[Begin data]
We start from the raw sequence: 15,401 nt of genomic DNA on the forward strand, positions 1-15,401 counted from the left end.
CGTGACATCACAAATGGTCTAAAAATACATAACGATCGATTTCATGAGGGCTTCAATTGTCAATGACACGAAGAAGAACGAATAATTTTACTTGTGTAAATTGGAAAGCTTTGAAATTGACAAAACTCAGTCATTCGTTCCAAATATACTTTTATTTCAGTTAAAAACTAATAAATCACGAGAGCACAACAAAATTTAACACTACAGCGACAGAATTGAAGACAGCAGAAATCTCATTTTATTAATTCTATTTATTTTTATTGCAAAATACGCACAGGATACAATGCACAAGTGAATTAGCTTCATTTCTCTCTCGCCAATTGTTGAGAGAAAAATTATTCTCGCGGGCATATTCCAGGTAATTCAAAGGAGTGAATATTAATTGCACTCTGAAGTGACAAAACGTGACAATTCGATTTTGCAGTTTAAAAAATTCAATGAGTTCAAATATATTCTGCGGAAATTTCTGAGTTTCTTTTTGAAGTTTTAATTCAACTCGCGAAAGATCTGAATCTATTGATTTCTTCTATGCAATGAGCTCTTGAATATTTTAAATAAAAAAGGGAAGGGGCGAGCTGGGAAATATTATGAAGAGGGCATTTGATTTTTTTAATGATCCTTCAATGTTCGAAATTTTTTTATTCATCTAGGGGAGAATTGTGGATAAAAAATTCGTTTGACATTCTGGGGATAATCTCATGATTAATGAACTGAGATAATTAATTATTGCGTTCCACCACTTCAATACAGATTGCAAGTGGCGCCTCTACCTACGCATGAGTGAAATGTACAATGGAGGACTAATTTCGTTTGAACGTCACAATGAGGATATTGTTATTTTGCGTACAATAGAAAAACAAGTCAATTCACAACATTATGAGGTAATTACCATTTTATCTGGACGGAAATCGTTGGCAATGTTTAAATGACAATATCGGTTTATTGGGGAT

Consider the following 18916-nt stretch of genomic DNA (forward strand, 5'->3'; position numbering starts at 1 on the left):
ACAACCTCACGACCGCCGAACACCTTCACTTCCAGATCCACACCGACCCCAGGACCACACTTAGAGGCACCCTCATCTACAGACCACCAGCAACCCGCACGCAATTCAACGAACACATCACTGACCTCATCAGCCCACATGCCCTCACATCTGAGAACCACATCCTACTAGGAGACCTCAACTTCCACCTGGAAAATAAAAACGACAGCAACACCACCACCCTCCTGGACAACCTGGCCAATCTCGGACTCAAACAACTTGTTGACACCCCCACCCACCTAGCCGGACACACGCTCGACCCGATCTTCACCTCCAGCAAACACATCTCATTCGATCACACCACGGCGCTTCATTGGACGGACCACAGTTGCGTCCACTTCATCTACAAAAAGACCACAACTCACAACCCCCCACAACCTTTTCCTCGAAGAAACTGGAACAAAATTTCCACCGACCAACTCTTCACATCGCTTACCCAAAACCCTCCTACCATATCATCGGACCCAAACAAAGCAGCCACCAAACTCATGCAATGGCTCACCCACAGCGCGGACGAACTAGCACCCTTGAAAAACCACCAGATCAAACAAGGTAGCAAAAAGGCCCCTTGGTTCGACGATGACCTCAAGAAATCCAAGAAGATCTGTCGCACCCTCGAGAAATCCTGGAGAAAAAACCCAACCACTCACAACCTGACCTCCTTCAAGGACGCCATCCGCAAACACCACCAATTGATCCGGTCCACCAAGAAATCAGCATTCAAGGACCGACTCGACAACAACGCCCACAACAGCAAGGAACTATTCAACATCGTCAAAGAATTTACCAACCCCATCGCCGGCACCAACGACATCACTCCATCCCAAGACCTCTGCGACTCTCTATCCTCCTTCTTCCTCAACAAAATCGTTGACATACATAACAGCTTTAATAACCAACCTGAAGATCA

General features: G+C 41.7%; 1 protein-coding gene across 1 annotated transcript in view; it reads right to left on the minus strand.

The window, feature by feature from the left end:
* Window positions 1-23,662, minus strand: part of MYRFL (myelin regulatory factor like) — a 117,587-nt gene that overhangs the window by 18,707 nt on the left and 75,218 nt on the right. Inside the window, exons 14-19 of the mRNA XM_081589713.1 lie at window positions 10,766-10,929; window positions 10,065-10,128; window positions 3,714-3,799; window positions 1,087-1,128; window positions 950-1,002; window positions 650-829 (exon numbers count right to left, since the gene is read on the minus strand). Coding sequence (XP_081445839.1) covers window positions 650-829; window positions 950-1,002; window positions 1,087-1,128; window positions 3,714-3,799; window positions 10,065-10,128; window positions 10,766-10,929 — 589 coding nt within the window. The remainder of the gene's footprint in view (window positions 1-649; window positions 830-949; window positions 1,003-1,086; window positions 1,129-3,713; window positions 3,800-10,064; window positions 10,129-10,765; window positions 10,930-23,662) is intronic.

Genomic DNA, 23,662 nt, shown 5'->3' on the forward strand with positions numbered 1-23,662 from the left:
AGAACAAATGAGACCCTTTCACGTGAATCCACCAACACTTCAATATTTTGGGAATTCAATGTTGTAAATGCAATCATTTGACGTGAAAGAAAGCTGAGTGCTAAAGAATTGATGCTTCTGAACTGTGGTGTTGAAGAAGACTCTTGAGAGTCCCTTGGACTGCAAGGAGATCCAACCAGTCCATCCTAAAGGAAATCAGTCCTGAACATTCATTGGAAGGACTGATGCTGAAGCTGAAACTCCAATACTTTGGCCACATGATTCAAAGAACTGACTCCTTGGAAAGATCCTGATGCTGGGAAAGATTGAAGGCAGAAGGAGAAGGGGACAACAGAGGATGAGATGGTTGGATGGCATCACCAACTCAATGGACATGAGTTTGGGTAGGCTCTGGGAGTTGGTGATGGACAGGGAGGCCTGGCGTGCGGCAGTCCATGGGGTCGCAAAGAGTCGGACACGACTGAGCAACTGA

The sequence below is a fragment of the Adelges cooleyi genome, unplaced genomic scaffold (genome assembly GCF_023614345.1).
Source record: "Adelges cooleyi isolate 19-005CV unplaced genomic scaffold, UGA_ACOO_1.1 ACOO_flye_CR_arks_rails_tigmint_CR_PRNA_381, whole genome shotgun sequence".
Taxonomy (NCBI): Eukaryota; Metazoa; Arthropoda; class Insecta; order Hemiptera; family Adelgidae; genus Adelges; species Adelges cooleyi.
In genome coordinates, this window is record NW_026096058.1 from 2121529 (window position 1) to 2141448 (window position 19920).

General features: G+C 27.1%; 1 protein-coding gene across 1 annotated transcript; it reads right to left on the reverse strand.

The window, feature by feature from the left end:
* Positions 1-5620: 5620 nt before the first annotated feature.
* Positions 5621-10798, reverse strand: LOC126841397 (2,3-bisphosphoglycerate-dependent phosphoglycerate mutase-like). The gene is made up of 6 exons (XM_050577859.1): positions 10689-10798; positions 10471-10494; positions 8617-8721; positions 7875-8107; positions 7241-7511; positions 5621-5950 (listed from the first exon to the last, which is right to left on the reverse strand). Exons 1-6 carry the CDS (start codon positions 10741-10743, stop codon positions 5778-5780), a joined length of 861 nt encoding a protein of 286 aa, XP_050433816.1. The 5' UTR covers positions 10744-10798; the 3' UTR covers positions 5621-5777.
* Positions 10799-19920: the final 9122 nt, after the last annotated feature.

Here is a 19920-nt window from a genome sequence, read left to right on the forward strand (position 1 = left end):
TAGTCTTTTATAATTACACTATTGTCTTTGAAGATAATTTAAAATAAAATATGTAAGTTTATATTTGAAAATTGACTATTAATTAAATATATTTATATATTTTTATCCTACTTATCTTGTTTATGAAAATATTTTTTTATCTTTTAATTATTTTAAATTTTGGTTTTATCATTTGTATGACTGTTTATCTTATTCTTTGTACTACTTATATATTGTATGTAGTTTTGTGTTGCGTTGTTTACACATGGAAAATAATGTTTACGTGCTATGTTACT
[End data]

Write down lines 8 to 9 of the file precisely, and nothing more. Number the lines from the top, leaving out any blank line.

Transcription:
Genomic DNA, 23,662 nt, shown 5'->3' on the forward strand with positions numbered 1-23,662 from the left:
AGAACAAATGAGACCCTTTCACGTGAATCCACCAACACTTCAATATTTTGGGAATTCAATGTTGTAAATGCAATCATTTGACGTGAAAGAAAGCTGAGTGCTAAAGAATTGATGCTTCTGAACTGTGGTGTTGAAGAAGACTCTTGAGAGTCCCTTGGACTGCAAGGAGATCCAACCAGTCCATCCTAAAGGAAATCAGTCCTGAACATTCATTGGAAGGACTGATGCTGAAGCTGAAACTCCAATACTTTGGCCACATGATTCAAAGAACTGACTCCTTGGAAAGATCCTGATGCTGGGAAAGATTGAAGGCAGAAGGAGAAGGGGACAACAGAGGATGAGATGGTTGGATGGCATCACCAACTCAATGGACATGAGTTTGGGTAGGCTCTGGGAGTTGGTGATGGACAGGGAGGCCTGGCGTGCGGCAGTCCATGGGGTCGCAAAGAGTCGGACACGACTGAGCAACTGA